LPN program offers entrance into nursing

Nursing has become a sought-after career because of its job security, flexibility and advancement opportunities.

Job demand for nurses is expected to grow by 26 percent through 2020, according to the U.S. Bureau of Labor Statistics. With the population aging and many nurses nearing retirement age, the need for new nurses is expected to continue rising.

“One of the fastest gateways into the profession is through a practical nursing diploma program,” said Theresa Snagg, program director for the practical nursing department at Georgia Piedmont Technical College. “Many of our students are in their late 20s to 50s, and working on a second career.”

Practical nursing students receive the academic and clinical training required to care for patients and to pass the national NCLEX-PN licensing exam.

“Working under the direction of physicians or registered nurses, LPNs are needed in hospitals, doctors’ offices, clinics and nursing homes,” Snagg said. “Many of our graduates will find jobs at sites where they did their clinical training, and some will go on to complete their associate degree to become registered nurses. The advantage to becoming a practical nurse first is that you can get into the job market faster, and you can work while earning your RN degree.”

Georgia Piedmont Technical College has an articulation agreement with Georgia Perimeter College that allows LPNs to bridge directly to an associate degree to become a registered nurse, if they meet the criteria.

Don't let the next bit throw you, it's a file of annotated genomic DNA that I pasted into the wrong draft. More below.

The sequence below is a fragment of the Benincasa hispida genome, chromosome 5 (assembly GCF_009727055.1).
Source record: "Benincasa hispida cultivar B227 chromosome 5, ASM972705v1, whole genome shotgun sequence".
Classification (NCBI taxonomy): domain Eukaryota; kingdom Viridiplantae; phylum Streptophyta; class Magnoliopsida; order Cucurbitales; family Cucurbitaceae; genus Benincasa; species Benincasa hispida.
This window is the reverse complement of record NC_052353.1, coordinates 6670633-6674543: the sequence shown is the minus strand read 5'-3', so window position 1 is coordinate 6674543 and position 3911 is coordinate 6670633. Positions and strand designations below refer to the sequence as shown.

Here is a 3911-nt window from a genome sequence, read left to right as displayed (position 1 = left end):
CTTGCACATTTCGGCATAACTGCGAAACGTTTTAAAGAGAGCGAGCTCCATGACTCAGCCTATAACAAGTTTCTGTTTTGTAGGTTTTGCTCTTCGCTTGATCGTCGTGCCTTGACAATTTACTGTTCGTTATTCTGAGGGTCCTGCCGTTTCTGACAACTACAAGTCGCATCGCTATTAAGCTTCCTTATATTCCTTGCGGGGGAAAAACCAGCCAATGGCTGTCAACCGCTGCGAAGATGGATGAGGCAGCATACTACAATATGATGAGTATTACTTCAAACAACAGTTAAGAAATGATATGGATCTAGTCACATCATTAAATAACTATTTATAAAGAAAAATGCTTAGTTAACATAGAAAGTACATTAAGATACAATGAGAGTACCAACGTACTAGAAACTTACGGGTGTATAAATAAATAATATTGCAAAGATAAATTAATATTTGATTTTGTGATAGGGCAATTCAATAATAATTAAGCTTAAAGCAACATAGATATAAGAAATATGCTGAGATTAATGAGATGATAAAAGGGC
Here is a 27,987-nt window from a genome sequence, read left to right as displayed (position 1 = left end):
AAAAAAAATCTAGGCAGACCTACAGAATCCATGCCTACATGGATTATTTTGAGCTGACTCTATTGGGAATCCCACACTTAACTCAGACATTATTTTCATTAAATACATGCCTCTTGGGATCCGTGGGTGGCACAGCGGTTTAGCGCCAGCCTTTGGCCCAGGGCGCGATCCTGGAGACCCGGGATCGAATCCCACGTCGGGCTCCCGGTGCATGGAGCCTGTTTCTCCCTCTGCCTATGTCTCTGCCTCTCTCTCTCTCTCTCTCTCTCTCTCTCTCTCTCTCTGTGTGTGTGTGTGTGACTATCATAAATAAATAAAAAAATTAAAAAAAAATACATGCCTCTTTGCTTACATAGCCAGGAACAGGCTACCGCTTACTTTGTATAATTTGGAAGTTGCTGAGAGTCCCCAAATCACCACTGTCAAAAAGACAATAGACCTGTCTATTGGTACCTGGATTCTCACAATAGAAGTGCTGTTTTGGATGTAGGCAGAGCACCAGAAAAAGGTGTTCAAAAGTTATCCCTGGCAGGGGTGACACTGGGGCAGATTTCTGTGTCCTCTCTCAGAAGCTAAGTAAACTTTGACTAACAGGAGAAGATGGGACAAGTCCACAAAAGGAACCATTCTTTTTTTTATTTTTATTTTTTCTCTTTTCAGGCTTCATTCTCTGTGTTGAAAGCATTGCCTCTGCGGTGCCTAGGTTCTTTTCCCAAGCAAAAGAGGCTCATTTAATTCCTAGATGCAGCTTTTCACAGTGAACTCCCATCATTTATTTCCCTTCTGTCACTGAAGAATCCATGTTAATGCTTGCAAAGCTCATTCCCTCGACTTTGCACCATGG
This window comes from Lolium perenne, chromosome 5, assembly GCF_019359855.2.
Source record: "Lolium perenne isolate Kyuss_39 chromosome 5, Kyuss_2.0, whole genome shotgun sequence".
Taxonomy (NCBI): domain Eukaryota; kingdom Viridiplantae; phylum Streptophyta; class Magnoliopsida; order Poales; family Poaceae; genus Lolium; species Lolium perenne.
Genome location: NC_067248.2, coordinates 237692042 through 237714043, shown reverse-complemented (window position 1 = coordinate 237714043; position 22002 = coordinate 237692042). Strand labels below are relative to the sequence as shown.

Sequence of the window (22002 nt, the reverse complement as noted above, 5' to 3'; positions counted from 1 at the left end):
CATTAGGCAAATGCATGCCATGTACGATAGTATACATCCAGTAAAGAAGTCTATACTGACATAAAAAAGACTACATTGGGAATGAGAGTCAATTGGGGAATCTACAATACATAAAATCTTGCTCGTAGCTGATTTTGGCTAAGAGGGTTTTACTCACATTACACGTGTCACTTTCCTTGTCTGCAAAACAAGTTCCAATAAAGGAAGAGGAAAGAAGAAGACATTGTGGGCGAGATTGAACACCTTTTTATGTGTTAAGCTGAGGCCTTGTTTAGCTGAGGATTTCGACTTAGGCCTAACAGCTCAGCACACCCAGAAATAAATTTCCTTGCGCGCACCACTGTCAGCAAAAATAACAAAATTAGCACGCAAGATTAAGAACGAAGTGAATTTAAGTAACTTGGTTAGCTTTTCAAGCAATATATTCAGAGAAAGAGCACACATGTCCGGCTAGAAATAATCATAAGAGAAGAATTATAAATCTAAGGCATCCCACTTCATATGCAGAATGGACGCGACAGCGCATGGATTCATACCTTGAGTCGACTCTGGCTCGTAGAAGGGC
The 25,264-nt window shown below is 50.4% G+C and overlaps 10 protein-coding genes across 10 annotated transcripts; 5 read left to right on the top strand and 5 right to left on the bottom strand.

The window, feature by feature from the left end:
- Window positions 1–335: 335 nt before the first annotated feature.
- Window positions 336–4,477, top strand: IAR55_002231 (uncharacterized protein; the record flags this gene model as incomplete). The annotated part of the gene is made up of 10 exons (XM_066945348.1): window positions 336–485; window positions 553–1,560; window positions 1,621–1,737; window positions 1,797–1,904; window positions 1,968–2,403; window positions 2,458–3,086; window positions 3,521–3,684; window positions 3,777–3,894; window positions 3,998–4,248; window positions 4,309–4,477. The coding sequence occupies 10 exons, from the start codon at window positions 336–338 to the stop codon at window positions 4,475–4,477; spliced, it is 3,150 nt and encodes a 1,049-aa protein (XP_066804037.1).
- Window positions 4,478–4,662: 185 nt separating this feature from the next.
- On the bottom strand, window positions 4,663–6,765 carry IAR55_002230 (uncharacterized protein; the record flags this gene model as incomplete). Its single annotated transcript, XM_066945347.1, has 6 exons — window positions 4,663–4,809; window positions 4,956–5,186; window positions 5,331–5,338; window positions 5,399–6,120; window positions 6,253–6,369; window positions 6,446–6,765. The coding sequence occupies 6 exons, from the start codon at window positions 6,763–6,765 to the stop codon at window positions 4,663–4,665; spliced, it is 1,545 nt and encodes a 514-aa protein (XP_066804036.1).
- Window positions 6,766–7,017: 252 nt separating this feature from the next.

“Nurses have so many opportunities to work in different specialties and settings. There’s no way you could get bored,” Snagg said.

Not everyone is cut out to be a nurse, said Beverly Thomas, division chair for the Health, Public Safety and Security division at Georgia Piedmont Tech. “It takes compassion, but it also takes someone with a good head for science, who can handle the academic subjects and learn the clinical skills,” she said.

Getting accepted into the practical nursing program is highly competitive. Students must complete five prerequisite courses (English, math, psychology, introduction to computers, and anatomy and physiology) with at least a C average and score well on the TEAS (Test of Essential Academic Skills) national exam. The department takes the top 25 applicants twice a year.

Students in the program go to school full time and complete their course work in three semesters. Tuition is $85 a credit hour, with a minimum of 60 hours required. In class, they learn nursing fundamentals and the theory of medical/surgical nursing, maternity nursing and nursing leadership. Students are trained in basic practical skills in labs and through onsite clinical experiences at health care sites.

Students in the program complete a total of 525 clinical hours, which equates to approximately 24 hours per week throughout the entire program.

“They get a lot more hands-on practice, at least 300 hours in medical/surgical nursing alone, so they feel very comfortable in their skills when they start work,” Snagg said.

Annual starting salaries range from about $26,000 to the low $30,000s, depending on the setting. Registered nurses with an associate degree start at about $40,000, Snagg said.

For information, call 404-297-9522 (ext. 5045) or go to www.gptc.edu.